MP Weakens Democrats’ Drug Plan on Inflation Reduction Act as Senate Prepares to Vote

On Saturday, the Senate MP dealt a blow to Democrats’ plan to cut drug prices but left the rest of his sprawling economic blueprint largely untouched as party leaders prepared for first votes on a package that it contains many of President Joe Biden’s top domestic goals.

Elizabeth MacDonough, a nonpartisan House rules arbiter, said lawmakers should remove language that imposes heavy penalties on drugmakers who raise their prices beyond inflation in the private insurance market. Those were the bill’s main price protections for the estimated 180 million people whose health coverage comes from private insurance, either through work or purchased on their own.

Other important provisions remained intact, including giving Medicare the power to negotiate what it pays for pharmaceuticals for its 64 million elderly beneficiaries, a longstanding goal for Democrats. Manufacturer penalties for exceeding inflation would apply to drugs sold to Medicare, and there is an annual out-of-pocket cap of $2,000 on drug costs and free vaccines for Medicare beneficiaries.

His failures came as Democrats planned to start votes in the Senate on Saturday on their sweeping package that tackles climate change, energy, health care costs, taxes and even deficit reduction. Party leaders have said they believe they have the drive they will need to advance legislation through the Senate 50-50, with Vice President Kamala Harris expected to cast votes to break the tie as all Republicans are expected to oppose the bill.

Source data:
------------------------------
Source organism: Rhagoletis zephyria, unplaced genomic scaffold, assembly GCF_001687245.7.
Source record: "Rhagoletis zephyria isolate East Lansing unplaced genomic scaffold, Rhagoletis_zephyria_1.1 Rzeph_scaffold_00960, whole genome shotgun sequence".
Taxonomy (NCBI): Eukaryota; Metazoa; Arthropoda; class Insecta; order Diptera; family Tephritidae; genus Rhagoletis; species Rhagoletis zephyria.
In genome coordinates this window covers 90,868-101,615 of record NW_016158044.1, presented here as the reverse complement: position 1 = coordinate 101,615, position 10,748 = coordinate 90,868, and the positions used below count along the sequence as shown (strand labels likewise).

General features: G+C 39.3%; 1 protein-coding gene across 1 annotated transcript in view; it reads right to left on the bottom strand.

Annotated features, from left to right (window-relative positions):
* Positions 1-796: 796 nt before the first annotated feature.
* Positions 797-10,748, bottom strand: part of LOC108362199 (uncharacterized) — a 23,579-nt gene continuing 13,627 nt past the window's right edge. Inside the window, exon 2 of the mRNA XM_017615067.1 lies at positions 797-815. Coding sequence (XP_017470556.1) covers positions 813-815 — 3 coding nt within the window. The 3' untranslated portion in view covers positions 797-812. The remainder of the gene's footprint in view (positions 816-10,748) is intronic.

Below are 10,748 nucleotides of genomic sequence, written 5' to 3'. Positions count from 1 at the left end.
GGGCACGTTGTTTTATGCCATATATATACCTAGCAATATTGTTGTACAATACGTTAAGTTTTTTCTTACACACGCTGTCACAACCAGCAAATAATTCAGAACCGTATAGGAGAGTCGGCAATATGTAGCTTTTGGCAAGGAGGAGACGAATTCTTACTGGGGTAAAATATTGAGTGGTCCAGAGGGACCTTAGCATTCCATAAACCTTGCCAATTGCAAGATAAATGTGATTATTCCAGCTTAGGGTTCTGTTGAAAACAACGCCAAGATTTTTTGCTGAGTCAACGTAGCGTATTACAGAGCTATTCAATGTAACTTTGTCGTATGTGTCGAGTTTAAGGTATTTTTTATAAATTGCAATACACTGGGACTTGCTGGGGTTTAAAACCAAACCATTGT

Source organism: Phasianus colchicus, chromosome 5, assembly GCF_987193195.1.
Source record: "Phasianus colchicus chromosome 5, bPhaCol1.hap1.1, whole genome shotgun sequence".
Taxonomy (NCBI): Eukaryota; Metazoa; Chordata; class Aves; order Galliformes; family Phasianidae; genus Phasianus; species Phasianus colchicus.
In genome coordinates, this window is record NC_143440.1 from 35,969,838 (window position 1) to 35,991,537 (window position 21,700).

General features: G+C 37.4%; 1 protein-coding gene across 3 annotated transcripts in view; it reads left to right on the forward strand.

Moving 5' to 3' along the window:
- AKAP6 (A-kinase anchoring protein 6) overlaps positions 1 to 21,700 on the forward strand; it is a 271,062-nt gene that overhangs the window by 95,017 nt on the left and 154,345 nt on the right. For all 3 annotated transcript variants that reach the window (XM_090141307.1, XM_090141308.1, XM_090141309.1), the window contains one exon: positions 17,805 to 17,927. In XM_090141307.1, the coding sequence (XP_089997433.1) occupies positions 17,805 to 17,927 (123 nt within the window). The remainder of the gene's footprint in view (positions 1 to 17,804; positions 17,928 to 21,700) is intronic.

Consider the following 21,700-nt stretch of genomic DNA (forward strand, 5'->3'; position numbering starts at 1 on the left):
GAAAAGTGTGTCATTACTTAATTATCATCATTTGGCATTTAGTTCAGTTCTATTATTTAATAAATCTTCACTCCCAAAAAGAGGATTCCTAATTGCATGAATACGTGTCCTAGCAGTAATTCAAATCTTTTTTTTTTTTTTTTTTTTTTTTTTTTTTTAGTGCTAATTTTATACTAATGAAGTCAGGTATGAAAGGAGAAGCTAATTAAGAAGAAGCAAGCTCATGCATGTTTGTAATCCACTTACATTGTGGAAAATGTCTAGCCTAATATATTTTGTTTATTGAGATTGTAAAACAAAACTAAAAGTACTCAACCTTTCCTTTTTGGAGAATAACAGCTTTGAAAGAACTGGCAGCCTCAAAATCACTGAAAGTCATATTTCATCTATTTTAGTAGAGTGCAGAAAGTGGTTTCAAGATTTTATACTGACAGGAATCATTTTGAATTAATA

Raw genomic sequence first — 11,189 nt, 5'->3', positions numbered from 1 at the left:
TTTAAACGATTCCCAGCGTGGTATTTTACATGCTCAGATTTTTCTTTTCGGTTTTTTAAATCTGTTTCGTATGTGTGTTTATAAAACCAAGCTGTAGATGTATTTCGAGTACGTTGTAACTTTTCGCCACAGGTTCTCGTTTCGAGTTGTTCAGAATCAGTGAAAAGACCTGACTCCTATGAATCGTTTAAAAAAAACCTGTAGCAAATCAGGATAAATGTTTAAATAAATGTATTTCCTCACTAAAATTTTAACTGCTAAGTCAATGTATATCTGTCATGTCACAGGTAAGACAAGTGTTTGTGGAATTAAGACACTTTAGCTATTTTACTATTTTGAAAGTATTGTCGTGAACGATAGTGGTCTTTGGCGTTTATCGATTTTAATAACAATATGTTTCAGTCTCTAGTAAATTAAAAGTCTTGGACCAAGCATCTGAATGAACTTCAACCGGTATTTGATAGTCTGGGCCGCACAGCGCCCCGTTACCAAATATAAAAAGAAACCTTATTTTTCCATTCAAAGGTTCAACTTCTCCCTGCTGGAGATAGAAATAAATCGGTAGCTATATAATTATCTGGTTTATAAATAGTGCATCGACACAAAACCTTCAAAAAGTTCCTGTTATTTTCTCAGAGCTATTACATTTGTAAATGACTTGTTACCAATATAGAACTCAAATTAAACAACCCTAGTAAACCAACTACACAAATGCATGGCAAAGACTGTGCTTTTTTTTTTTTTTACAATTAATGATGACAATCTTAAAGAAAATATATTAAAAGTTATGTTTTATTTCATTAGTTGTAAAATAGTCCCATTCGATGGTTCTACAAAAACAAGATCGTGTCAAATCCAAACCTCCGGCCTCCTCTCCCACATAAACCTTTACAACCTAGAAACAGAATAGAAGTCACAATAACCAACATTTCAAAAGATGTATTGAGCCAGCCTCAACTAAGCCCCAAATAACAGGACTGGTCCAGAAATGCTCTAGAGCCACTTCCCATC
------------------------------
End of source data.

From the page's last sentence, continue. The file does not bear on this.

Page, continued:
“This is a huge victory for the American people,” Senate Majority Leader Chuck Schumer, DN.Y., said of the bill, which both parties are using in their election-year campaigns to blame the worst period of inflation in four decades.

“In a time of seemingly impenetrable gridlock, the Inflation Reduction Act will show the American people that when the moment demands it, Congress is still capable of great strides to solve great challenges,” Schumer said. “We will show the American people that, yes, we are capable of passing a historic climate package and reining in drug companies and making our tax code fairer.”

In response, Senate Minority Leader Mitch McConnell, R-Kentucky, said Democrats “are misreading the outrage of the American people as a mandate for another wave of reckless taxing and spending.” He said the Democrats “have already robbed American families once through inflation and now their solution is to rob American families a second time.”

Removing sanctions on drugmakers reduces pharmaceutical companies’ incentives to restrict what they charge, which increases costs for patients.

Deleting that language will cut the $288 billion in 10-year savings that Democrats’ blanket drug restrictions are estimated to generate, a reduction of perhaps tens of billions of dollars, analysts said.

Schumer called MacDonough’s decision on the price cap for private insurance “an unfortunate decision.” But he said the surviving drug pricing language represented “a huge victory for the American people” and that the overall bill “remains largely intact.”